We’d long heard rumors of how their kids were known to come out of the woods in blinking shoes and Santa hats, on push scooters, singing, “Jing-a-ling-a-long.” But we couldn’t imagine finding them standing alongside their parents in our driveway when we returned from the store.
“Shit,” Sheryl said as I pulled in with the car and stopped. “Is that—?”
“Yes, I’m afraid it is. And see that guy in the bulky Rudolf sweater?”
“Tom?” she hissed.
“Yep, it’s definitely him.”
We had heard how Tom had been beat into this gang by a medley of Christmas carols, but we didn’t expect him to look as bad as he did, smiling wildly into the glare of our headlights as if cracked out on Starbucks gingerbread lattes.
I backed up, parked alongside the curb in front of our house and turned to Sheryl. “We’ve got to get these groceries inside, you hear me?”
“I’ll try to distract them while you grab the bags and on my cue we’ll run together for the front door.”
I got out and came around the car to address Tom and the others standing now on the edge of our lawn. “We don’t want to make a big deal of this, Tom, but you’ve got to let Sheryl and me get into the house without any troubles tonight, okay?”
“Oh, come on, Barry,” he said. “What kind of troubles are we going to give you, huh? We just want five minutes of your time.”
“Tom, no, you heard me. Because there are kids here, I don’t want to make a big scene. But last year it took me two months—until February, Tom—to get your gang’s damn songs out of my head. And I’m sorry to see that you’re now part of them, but whatever, you need to leave. All of you need to get off my lawn.”
“Come on, Barry. Is this sour mood really so necessary? It’s Christmas Eve.”
“It is Christmas Eve, Tom, you’re right, but I can see what you’re doing here, and it’s not going to work, okay? There are no chestnuts at this house, and there will be no roasting them on the open fire, you hearing me?” With that, I turned to nod at Sheryl and we took off for the house. But halfway across the frozen lawn, Sheryl slipped and landed badly, spilling the groceries. After a stunned moment or two, she got to her knees and began gathering the scattered cans and packages.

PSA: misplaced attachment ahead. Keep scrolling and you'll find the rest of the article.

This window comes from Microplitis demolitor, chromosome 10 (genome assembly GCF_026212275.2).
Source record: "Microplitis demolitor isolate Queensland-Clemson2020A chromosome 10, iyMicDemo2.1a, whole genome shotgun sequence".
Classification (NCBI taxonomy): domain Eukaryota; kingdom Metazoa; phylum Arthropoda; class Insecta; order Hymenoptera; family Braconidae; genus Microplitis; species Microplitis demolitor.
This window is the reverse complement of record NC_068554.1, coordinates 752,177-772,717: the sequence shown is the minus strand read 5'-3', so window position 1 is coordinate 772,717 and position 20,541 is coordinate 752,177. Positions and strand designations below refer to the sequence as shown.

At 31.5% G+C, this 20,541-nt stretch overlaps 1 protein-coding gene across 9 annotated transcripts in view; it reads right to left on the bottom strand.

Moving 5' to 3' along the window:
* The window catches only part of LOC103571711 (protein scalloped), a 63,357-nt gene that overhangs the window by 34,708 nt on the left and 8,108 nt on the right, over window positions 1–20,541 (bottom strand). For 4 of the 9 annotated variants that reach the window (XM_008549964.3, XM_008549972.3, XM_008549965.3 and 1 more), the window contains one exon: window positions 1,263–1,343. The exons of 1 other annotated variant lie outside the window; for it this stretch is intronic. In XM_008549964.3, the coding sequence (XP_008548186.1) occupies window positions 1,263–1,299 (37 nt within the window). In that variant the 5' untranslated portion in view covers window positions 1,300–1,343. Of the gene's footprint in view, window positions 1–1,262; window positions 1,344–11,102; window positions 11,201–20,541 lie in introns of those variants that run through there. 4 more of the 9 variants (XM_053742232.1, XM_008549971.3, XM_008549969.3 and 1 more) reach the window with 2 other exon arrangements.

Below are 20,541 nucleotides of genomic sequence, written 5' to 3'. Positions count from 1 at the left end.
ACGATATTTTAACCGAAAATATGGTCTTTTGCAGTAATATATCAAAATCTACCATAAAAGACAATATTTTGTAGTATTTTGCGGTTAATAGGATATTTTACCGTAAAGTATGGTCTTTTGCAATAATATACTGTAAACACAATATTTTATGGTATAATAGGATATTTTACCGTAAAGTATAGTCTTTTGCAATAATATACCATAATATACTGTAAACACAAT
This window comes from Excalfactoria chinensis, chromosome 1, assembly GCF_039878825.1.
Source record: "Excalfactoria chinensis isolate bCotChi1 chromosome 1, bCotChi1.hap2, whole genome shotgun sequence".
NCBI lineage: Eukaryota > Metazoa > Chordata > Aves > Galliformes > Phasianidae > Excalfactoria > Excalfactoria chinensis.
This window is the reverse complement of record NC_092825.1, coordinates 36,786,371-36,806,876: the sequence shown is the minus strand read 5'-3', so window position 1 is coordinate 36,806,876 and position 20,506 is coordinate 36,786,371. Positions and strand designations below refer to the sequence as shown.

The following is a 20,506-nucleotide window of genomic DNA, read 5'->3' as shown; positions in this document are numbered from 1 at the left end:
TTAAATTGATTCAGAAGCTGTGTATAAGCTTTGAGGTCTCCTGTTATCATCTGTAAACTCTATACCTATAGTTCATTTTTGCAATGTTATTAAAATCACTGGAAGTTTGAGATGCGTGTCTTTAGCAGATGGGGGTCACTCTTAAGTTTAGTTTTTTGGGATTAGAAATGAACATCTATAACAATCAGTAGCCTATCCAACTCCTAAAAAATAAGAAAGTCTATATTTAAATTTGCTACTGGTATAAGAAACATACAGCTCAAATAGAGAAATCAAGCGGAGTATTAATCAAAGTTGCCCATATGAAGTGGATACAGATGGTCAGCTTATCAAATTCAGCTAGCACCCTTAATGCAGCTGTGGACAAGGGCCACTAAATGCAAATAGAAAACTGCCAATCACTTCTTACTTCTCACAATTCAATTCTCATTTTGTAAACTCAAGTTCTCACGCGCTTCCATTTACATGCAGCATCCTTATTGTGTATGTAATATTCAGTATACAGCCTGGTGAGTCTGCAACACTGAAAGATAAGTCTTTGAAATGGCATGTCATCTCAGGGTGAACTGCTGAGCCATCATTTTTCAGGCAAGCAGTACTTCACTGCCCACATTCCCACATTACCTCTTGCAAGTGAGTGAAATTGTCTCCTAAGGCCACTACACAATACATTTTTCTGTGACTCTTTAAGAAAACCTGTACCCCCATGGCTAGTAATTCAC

“Leave them,” I said. “Leave them goddamnit, Sheryl!”
“Come on, Barry! Is this sour mood really so necessary?”
“You stay back, Tom.” I helped Sheryl to her feet and hurried with her to the house.
“Come on, Barry,” Tom yelled after us again as I quickly opened, closed and locked the front door, and then we huddled against it on the floor.
We could hear mumbling from Tom and the others as they came up onto our front porch. They rang the doorbell twice, and after a few moments, one more time. I held my hand over Sheryl’s mouth and whispered into her ear, “Be very quiet.”
“Merry Christmas to you to then!” Tom yelled at us finally through the door and stomped away. We could hear them later making their joyful noise down the road, assaulting our innocent neighbors house by house with “Santa Claus is Coming to Town,” “Silver Bells,” “We Three Kings” and then—
“Oh, God, can it really be?” Sheryl whispered.
“I’m afraid, yes. Probably the most deadly one of them all.”
“Damn that Little Drummer Boy.”
We listened until we couldn’t hear much of anything anymore. But even long after the gang had moved out of earshot down the road, we remained on the floor, grateful if nothing else for the warmth here in each other’s arms on this particularly cold and silent night.